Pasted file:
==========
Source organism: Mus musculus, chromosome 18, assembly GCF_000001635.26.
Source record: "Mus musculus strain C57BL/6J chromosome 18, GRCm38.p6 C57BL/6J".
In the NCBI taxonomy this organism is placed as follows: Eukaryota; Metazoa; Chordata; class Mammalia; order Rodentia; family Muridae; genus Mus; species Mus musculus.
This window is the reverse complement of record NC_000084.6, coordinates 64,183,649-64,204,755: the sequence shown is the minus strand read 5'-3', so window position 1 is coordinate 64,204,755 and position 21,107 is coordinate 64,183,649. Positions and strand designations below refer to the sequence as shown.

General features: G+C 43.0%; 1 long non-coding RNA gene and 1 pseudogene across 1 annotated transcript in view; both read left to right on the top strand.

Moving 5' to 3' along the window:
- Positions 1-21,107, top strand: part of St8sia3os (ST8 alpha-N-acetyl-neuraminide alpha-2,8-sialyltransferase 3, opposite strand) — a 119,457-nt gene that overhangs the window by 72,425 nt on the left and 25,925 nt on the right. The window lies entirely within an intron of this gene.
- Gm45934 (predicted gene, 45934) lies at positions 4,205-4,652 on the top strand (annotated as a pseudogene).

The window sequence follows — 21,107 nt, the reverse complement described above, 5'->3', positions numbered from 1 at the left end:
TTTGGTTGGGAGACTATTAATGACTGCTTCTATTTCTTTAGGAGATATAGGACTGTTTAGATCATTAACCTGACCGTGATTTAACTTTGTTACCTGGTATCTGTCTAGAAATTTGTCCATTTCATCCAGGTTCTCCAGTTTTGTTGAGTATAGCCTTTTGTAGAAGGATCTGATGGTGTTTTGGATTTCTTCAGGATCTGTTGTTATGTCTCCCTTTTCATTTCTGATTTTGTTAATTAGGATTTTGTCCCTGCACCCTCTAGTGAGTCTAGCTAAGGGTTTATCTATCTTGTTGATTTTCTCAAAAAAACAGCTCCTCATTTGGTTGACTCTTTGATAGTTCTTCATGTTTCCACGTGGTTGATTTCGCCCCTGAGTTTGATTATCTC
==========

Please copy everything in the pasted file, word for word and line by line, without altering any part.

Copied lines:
Source organism: Mus musculus, chromosome 18, assembly GCF_000001635.26.
Source record: "Mus musculus strain C57BL/6J chromosome 18, GRCm38.p6 C57BL/6J".
In the NCBI taxonomy this organism is placed as follows: Eukaryota; Metazoa; Chordata; class Mammalia; order Rodentia; family Muridae; genus Mus; species Mus musculus.
This window is the reverse complement of record NC_000084.6, coordinates 64,183,649-64,204,755: the sequence shown is the minus strand read 5'-3', so window position 1 is coordinate 64,204,755 and position 21,107 is coordinate 64,183,649. Positions and strand designations below refer to the sequence as shown.

General features: G+C 43.0%; 1 long non-coding RNA gene and 1 pseudogene across 1 annotated transcript in view; both read left to right on the top strand.

Moving 5' to 3' along the window:
- Positions 1-21,107, top strand: part of St8sia3os (ST8 alpha-N-acetyl-neuraminide alpha-2,8-sialyltransferase 3, opposite strand) — a 119,457-nt gene that overhangs the window by 72,425 nt on the left and 25,925 nt on the right. The window lies entirely within an intron of this gene.
- Gm45934 (predicted gene, 45934) lies at positions 4,205-4,652 on the top strand (annotated as a pseudogene).

The window sequence follows — 21,107 nt, the reverse complement described above, 5'->3', positions numbered from 1 at the left end:
TTTGGTTGGGAGACTATTAATGACTGCTTCTATTTCTTTAGGAGATATAGGACTGTTTAGATCATTAACCTGACCGTGATTTAACTTTGTTACCTGGTATCTGTCTAGAAATTTGTCCATTTCATCCAGGTTCTCCAGTTTTGTTGAGTATAGCCTTTTGTAGAAGGATCTGATGGTGTTTTGGATTTCTTCAGGATCTGTTGTTATGTCTCCCTTTTCATTTCTGATTTTGTTAATTAGGATTTTGTCCCTGCACCCTCTAGTGAGTCTAGCTAAGGGTTTATCTATCTTGTTGATTTTCTCAAAAAAACAGCTCCTCATTTGGTTGACTCTTTGATAGTTCTTCATGTTTCCACGTGGTTGATTTCGCCCCTGAGTTTGATTATCTC